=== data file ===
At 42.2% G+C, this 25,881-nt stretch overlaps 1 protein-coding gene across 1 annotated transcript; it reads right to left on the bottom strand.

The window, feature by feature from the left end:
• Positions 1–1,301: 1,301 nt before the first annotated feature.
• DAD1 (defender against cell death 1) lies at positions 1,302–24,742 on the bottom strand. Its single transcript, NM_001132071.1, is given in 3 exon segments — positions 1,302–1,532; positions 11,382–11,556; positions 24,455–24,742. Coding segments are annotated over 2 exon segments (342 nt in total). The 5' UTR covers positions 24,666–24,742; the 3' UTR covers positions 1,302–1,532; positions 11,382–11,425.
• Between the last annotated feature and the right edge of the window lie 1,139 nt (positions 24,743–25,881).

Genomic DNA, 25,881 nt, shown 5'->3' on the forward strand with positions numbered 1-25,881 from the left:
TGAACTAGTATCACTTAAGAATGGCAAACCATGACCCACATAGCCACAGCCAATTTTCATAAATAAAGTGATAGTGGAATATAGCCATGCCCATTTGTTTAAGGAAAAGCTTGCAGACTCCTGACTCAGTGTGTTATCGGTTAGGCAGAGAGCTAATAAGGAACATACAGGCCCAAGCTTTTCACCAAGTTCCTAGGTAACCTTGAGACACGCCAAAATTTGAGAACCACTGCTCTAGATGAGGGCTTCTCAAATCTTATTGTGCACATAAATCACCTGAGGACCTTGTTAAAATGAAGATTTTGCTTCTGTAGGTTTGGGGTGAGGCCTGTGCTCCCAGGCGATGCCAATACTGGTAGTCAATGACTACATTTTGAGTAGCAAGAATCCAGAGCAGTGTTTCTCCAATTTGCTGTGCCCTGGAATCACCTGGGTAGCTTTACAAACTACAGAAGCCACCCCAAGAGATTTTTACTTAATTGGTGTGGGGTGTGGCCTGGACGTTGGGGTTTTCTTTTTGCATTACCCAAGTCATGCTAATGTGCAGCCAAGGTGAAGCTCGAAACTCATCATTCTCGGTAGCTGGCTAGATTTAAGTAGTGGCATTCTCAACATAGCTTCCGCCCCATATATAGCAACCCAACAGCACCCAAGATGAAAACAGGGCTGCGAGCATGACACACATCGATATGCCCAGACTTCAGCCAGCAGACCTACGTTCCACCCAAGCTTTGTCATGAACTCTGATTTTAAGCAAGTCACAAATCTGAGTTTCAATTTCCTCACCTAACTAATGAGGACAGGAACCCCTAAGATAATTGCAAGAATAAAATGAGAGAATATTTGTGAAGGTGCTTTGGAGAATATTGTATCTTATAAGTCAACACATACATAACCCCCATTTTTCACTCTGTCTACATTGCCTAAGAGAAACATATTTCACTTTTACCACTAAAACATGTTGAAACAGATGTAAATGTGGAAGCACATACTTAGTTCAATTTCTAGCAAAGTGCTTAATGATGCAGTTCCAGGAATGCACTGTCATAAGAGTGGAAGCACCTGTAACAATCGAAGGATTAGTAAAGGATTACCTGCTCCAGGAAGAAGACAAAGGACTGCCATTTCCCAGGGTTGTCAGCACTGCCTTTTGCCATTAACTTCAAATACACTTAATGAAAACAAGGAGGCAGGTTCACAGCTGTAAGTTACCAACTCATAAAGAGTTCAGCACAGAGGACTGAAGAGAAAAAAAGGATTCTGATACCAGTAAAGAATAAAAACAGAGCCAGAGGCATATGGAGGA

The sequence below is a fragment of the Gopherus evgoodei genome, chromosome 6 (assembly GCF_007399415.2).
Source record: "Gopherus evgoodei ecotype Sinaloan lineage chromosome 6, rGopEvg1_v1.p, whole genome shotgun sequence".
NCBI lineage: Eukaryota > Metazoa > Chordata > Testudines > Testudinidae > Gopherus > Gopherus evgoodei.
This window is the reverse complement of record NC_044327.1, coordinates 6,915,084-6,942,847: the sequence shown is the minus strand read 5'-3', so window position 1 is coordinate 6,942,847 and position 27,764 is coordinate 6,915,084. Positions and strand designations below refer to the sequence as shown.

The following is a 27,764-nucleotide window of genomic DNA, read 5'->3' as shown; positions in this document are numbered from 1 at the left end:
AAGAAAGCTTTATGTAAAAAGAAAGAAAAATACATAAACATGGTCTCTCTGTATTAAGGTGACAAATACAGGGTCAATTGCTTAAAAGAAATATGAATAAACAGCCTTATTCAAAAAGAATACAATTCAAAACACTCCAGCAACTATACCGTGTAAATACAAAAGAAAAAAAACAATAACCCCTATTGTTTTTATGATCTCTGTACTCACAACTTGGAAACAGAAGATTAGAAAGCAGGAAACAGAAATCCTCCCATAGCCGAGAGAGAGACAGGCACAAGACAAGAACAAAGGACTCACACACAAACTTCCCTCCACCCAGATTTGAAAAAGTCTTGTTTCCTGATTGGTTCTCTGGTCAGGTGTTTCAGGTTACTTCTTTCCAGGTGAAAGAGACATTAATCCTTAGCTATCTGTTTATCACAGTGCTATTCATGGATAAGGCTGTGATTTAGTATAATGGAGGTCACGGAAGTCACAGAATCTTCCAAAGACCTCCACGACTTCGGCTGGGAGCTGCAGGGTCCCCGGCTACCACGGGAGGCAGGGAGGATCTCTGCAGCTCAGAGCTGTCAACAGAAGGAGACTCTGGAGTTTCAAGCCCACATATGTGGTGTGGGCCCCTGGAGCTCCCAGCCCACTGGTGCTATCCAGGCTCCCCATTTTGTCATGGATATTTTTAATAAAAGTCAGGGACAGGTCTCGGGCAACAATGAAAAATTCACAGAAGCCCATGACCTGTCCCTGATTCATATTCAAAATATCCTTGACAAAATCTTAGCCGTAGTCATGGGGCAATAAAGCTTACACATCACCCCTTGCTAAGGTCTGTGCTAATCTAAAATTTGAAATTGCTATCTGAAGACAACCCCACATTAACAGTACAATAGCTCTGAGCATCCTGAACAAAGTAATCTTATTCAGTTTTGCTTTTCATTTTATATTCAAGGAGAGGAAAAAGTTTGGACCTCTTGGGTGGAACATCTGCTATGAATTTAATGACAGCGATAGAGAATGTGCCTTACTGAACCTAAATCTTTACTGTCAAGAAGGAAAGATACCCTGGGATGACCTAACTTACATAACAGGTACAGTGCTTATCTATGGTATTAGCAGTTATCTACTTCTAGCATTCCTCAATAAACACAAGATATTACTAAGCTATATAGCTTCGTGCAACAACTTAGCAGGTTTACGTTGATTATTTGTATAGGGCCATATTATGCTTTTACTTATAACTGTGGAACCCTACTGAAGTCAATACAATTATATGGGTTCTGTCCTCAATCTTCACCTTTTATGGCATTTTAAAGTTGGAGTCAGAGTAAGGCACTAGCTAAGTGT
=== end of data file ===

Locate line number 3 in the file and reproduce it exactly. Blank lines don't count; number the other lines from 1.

• Positions 1–1,301: 1,301 nt before the first annotated feature.